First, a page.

• Significant resistance to factors that could lead to its degradation or the degradation of whatever it protects. Examples of these invading factors include sunlight, heat aging, ozone, silicone fluids, oils (animal or vegetable), and many more.
  • Excellent at energy absorption, and as a result, having a high electrical insulation performance.
  • Oxygenated solvents, flexing, abrasion, and flexing don’t get through to it.


The limitations of butyl rubber include are these:

  • It could prove tricky to handle during processing, as it has it tends to blister, creep, or trap air.
  • Aromatic and aliphatic hydrocarbons are its undoing. It has low resistance levels to them. Other chemicals it’s weak against include coal, diesel-based lubricants, and tar.

Applications of butyl rubber

Some applications of butyl rubber are these:

  • Butyl rubber is excellent for use in seals and vacuums because of its gas resistance.
  • Tire inner tubes and liners are often made of butyl rubber.

2.    Silicone

Despite sharing a similar look and feel with natural rubber, silicone is in a class of its own among elastomers when it comes to molecular structure. While other elastomers have carbon and hydrogen atoms in their structures, silicone has silicon and oxygen. As a result, it is very flexible. It also remains stable to a very large extent under exposure to a wider range of temperatures. On the downside, however, its chain is weak.


Silicone has the following advantages:

  • Silicone beats other elastomers in applications that involve exposure to a wide range of temperatures.
  • The elastomer exhibits significant resistance to elongation, fatigue, ozone, UV rays, oxygen, fungus, and moisture.


Silicone has the following disadvantages:

  • Silicone exhibits low resistance to concentrated solvents, oils, hydrocarbons, steam, concentrated acids, and some more.
  • Tensile, abrasion, and tear resistance are not the strong suits of silicone.

Applications of silicon

Silicone has the following applications:

  • It is used in products like seals, bellows, gaskets, and o-rings.
  • Silicone is well suited for applications in extreme temperatures.


When neoprene was first produced, it was meant to serve as a synthetic replacement for natural rubber. Today, it not only serves as an alternative to natural rubber, but it also finds purpose in vast areas of application where natural rubber can’t be used.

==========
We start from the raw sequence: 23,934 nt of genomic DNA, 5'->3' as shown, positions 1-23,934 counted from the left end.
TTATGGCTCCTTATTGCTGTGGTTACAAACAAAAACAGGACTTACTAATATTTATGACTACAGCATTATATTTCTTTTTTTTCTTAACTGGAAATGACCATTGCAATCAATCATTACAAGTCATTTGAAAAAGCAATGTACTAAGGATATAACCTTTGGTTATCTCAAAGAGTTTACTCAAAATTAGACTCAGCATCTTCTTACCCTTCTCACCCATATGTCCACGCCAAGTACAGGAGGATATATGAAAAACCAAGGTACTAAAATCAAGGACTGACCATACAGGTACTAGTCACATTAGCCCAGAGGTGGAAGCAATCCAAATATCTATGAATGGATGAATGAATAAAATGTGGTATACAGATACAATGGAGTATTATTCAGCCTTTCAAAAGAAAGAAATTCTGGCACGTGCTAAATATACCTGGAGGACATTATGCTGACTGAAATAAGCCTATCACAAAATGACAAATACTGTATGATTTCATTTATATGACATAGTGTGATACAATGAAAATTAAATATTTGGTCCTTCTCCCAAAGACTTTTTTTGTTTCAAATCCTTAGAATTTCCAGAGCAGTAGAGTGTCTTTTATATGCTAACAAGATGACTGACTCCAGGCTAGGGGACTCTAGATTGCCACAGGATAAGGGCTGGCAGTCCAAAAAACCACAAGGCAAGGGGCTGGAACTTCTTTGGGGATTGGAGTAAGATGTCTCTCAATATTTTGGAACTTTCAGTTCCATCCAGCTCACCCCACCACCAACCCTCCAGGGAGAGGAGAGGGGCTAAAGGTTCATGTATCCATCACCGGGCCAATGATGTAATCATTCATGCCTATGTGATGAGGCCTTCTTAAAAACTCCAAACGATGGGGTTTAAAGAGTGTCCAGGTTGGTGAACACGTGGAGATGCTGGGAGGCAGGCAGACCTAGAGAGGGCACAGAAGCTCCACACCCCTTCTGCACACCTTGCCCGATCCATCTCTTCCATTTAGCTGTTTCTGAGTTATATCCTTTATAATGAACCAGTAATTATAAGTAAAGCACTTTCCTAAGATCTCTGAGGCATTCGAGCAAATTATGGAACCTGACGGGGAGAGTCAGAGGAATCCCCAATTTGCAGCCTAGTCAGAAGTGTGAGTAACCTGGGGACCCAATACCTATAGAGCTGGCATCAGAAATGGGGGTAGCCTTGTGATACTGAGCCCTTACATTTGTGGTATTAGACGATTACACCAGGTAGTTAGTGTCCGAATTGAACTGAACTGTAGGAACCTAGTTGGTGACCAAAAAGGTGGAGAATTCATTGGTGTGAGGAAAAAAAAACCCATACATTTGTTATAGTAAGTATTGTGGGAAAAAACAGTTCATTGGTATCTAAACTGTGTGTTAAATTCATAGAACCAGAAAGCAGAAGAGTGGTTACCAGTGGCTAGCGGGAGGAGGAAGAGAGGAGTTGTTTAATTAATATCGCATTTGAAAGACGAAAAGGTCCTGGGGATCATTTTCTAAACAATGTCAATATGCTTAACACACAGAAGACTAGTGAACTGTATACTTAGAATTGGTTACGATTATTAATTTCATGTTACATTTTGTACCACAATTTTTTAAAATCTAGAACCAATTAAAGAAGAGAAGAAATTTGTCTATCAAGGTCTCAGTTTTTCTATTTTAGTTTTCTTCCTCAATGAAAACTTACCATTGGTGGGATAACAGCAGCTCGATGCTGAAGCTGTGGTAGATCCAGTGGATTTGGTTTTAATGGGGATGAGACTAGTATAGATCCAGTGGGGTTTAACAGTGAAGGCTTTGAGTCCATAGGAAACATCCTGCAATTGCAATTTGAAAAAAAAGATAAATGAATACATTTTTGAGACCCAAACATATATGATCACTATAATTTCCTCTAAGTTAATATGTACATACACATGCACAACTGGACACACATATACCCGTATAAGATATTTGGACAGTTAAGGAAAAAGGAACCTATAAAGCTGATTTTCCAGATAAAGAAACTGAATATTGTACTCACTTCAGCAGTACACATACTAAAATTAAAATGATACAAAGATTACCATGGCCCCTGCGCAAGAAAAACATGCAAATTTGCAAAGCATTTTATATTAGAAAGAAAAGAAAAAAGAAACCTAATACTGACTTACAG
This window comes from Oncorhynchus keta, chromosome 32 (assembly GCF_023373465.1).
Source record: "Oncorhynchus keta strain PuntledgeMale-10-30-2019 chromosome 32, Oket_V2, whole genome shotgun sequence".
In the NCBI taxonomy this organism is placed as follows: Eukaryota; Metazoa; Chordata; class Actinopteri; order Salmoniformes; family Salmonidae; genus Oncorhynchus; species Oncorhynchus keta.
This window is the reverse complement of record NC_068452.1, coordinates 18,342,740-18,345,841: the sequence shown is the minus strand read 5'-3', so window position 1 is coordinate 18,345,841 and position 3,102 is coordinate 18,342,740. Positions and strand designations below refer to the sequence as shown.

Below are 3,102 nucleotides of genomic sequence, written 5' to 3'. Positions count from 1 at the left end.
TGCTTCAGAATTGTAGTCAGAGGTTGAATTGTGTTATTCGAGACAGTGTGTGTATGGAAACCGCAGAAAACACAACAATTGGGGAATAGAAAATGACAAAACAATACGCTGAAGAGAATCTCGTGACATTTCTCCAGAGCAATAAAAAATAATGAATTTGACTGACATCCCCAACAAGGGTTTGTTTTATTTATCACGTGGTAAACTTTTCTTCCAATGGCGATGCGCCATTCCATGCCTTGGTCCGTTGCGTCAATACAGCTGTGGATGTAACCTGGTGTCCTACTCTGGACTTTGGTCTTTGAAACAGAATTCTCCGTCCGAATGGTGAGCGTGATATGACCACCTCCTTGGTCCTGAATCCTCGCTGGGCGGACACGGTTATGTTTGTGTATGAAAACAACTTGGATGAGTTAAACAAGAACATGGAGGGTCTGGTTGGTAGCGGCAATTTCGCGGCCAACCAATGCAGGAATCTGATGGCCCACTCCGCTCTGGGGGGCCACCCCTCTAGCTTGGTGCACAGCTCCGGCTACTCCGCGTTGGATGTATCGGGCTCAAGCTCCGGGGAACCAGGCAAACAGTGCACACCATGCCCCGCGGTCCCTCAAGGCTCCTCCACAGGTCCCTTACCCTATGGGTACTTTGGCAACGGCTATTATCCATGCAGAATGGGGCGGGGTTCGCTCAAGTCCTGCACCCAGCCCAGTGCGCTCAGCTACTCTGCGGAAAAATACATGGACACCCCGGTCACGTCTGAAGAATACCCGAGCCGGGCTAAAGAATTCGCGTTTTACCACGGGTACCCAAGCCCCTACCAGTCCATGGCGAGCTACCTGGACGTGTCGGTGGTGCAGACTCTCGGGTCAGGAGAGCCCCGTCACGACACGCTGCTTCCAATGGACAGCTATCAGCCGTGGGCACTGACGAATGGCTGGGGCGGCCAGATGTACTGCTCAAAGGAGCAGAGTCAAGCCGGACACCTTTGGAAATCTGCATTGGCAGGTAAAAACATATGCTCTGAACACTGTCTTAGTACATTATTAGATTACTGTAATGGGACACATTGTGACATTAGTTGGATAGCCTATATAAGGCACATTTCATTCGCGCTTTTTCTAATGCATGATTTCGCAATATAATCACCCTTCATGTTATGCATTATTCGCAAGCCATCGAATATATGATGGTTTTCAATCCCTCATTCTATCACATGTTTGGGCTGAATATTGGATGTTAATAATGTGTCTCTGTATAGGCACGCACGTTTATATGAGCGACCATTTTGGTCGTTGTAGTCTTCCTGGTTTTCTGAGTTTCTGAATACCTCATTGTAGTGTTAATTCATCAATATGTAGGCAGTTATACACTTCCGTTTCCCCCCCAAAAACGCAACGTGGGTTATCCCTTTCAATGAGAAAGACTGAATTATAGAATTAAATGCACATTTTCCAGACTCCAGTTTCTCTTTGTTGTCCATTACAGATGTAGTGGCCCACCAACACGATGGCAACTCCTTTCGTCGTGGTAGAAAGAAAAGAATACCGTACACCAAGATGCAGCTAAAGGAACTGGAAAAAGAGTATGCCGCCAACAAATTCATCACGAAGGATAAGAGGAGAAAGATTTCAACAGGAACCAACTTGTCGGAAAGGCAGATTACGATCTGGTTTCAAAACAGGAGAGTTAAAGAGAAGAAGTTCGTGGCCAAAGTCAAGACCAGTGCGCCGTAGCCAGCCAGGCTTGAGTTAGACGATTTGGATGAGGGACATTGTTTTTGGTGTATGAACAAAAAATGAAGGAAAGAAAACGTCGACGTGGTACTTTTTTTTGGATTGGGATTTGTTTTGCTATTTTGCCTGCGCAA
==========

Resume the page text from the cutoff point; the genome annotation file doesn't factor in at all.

Some pros of neoprene are these:

  • Neoprene is a very versatile rubber.
  • Some compounds that contain neoprene are flame retardants. This spares a manufacturer some expenses on flame retardant polymer additives.
  • Exceptional mechanical properties, such as abrasion strength and resilience
  • Neoprene has applications in both metal and fabric products.
  • Great resistance to the weather, oils, solvents, petroleum oils, refrigerants, oxidation, sunlight, ozone, and more.


Neoprene has the following cons:

  • Neoprene is expensive.
  • Exhibits poor resistance to nitro hydrocarbons, aromatic hydrocarbons, ketones, esters, and potent oxidizing acids.
  • Neoprene may not be the best elastomer for some specific purposes, as many other elastomers have better properties.

Applications of neoprene

  • Neoprene is often the main rubber for situations where the seal is exposed to silicate ester lubricants, and weathering refrigerants.
  • Used in gaskets and seals, weather stripping, engine coolants, motor mounts, refrigeration seals, and a lot more.

Ethylene-Propylene-Diene Modified (EPDM)

The two types of EP rubber you’ll find around are EPDM and EP. EPDM is an unsaturated elastomer that responds well to sulfur vulcanization curing. EP, on the other hand, is cured with peroxide.


The strengths of EPDM include:

  • Remarkable resistance to UV exposure, ozone, water (steam or liquid), heat, and weather aging, steam, vegetable and animal oils, oxygenated solvents, brake fluids, and many more.


The weaknesses of EPDM rubber are the following:

  • It is not recommended that you use EPDM rubber with petroleum oils, solvents, or fluids, as this could lead to the swelling of the material.
  • It also has less than average resistance to aliphatic and aromatic hydrocarbons.

Applications of EPDM rubber

Some of the applications of EPDM include:

  • In most outdoor applications where exceptional water and weather resistance is required of the rubber, EPDM is up to it.
  • Manufacturers use EPDM in making bumpers, gaskets, auto-braking systems, conveyor belts, dust covers, and many more

Natural Rubber